Four Easy—and Impressive—Moroccan-Inspired Recipes
For anyone who’s never used a tagine, prepare to have your mind blown: Like last year’s culinary obsession, the donabe, the tagine (which refers both to the vessel in which the food is cooked and the dish itself) is a beautiful, one pot, stove-to-oven-to-table dream. Tagines, which have been around for centuries, are typically used to slowly simmer a mix of meat, dried fruit, and seasonings until meltingly tender, but their versatile design (the conical top condenses cooking steam, leaving everything inside super moist and tender) means you can use them to cook pretty much any slow-simmered dish—a chickpea and vegetable stew, Moroccan turkey meatballs, braised Mexican chicken, you name it—adjusting amounts and reducing liquid to accommodate the shallow base.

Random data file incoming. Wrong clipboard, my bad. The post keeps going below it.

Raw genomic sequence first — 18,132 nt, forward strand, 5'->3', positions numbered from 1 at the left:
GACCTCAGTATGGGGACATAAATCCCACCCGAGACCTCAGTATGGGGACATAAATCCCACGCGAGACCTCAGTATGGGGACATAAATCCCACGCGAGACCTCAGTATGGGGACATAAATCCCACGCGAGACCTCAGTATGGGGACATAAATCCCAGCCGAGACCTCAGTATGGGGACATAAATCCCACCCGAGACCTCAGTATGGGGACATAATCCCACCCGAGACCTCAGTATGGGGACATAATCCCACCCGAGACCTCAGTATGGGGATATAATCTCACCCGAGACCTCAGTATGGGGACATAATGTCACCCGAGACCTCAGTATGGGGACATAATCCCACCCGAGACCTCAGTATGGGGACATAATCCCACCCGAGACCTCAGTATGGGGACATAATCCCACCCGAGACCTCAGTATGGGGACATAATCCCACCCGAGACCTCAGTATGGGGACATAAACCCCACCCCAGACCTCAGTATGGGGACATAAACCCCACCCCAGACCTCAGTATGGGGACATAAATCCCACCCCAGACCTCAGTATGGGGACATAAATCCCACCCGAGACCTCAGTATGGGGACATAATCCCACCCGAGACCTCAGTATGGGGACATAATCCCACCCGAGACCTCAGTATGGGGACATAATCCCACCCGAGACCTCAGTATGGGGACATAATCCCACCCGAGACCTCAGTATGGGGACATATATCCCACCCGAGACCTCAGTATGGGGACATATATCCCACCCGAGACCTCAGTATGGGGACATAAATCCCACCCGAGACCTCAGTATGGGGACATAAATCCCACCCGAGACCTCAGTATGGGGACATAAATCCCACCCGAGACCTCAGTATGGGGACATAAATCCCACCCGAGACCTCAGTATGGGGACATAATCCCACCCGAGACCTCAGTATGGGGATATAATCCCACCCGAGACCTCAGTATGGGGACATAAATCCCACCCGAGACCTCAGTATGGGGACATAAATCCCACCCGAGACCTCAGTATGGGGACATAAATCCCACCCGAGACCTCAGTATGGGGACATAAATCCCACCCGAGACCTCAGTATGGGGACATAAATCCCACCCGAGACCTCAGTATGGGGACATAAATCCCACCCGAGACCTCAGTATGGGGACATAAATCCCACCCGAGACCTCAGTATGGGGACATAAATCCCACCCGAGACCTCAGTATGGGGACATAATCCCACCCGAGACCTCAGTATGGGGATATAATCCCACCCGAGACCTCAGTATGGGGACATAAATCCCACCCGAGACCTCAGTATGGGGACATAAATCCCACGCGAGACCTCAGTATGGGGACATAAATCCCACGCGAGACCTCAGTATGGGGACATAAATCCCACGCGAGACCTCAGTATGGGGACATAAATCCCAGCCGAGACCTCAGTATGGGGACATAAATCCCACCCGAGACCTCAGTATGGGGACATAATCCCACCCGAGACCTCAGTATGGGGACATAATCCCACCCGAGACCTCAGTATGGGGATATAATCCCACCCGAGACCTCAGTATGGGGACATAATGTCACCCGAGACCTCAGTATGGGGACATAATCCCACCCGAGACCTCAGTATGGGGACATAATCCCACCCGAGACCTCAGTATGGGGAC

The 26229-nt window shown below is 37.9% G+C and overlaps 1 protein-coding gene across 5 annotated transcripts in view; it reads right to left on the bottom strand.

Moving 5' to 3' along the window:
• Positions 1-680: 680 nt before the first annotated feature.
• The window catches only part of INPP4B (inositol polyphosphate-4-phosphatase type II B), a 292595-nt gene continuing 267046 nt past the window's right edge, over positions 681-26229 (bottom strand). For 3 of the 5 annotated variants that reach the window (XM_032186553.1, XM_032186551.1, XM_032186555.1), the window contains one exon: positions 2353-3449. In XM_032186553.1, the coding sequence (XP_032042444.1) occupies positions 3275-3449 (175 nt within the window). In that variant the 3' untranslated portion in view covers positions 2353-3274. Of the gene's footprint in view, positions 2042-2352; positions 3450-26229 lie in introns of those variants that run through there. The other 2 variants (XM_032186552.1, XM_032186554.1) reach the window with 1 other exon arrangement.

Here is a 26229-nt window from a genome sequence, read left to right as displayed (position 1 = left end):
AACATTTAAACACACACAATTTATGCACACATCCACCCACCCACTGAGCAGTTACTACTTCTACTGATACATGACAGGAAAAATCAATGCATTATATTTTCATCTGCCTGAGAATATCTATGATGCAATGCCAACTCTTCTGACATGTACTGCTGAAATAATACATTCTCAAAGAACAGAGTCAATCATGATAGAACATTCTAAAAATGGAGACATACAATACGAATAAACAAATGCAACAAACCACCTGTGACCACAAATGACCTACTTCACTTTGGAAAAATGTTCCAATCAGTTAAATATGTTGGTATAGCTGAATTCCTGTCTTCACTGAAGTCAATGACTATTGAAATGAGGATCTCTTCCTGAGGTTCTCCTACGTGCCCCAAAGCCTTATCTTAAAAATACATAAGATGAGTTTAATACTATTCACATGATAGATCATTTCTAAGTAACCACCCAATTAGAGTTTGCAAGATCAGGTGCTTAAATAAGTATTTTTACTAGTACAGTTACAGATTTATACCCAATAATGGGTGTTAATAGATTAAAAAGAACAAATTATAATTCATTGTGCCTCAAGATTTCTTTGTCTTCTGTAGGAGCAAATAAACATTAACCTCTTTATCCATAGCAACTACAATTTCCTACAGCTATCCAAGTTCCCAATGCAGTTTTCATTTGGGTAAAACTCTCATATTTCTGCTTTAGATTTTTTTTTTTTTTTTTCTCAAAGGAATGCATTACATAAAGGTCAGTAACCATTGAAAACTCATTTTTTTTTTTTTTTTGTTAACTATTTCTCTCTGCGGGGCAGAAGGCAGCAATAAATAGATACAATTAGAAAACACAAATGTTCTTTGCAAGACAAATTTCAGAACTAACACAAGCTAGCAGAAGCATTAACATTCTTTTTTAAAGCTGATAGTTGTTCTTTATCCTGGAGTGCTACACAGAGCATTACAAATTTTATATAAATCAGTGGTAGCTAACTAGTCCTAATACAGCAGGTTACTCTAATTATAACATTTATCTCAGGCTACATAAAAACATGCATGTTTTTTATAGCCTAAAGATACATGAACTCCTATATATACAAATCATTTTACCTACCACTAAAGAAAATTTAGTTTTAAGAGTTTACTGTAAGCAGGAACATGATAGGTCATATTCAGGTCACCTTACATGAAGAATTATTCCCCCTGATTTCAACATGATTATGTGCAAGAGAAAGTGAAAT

We’ve been playing around with ours in the goop test kitchen (we made one with a lamb shoulder, a whole chicken, turkey meatballs), and while every recipe has resulted in perfectly tender meat and incredible flavor, the clear winner was our lamb shank tagine cooked in a saffron-and-cinnamon-infused tomato sauce. We designed an entire fall menu around this dish, keeping the sides simple (both because the tagine is such a showstopper and, because, really, who wants to be trapped in the kitchen all night?), the flavors clean, and the ingredients seasonal. If you don’t happen to be a lamb person, swap in chicken thighs and cut the cooking time down to two hours.
This aromatic dish will be the star of your dinner party. We love using lamb shanks since the bones lend so much depth of flavor to the sauce, but if you can’t find it, you can use lamb stew meat. Just cook it low and slow so the meat becomes tender and the flavors of the sauce meld to become super concentrated.
Roasted figs and candied pine nuts transform simple vanilla ice cream into an elegant and impressive dessert—plus it’s so easy!